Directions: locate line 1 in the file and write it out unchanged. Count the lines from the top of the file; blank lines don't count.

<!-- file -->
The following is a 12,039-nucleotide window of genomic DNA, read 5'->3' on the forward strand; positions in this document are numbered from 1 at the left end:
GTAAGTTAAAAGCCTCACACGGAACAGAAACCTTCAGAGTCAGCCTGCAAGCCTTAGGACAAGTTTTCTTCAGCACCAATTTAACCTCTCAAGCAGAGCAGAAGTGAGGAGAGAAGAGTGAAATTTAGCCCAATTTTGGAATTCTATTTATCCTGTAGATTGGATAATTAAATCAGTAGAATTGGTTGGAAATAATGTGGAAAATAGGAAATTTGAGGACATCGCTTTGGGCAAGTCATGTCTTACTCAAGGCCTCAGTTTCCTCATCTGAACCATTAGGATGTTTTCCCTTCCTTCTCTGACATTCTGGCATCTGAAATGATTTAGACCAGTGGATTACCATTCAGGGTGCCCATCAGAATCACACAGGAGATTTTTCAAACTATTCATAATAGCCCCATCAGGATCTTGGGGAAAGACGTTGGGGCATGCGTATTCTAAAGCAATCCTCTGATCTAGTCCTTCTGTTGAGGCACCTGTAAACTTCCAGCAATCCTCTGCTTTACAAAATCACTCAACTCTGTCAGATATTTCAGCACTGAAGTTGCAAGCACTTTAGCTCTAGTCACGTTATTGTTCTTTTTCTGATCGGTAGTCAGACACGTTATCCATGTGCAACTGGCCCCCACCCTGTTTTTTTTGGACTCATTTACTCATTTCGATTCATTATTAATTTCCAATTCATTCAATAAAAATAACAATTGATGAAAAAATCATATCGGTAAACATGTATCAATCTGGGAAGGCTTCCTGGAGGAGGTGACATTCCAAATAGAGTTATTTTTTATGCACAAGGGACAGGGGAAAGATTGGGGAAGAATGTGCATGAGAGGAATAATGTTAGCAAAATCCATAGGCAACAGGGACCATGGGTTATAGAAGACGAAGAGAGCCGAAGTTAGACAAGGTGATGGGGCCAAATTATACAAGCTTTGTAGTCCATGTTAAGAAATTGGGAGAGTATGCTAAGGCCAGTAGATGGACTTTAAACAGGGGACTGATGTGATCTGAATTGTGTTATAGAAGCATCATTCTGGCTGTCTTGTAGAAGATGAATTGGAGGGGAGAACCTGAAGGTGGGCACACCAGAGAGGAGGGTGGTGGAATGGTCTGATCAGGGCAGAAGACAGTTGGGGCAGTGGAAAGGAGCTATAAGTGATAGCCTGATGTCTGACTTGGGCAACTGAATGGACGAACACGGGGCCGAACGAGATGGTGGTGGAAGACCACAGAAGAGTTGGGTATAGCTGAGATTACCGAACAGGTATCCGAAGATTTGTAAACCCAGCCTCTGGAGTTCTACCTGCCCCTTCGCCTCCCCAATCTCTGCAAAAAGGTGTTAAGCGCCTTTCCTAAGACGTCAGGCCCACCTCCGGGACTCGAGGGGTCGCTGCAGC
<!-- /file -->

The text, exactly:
The following is a 12,039-nucleotide window of genomic DNA, read 5'->3' on the forward strand; positions in this document are numbered from 1 at the left end: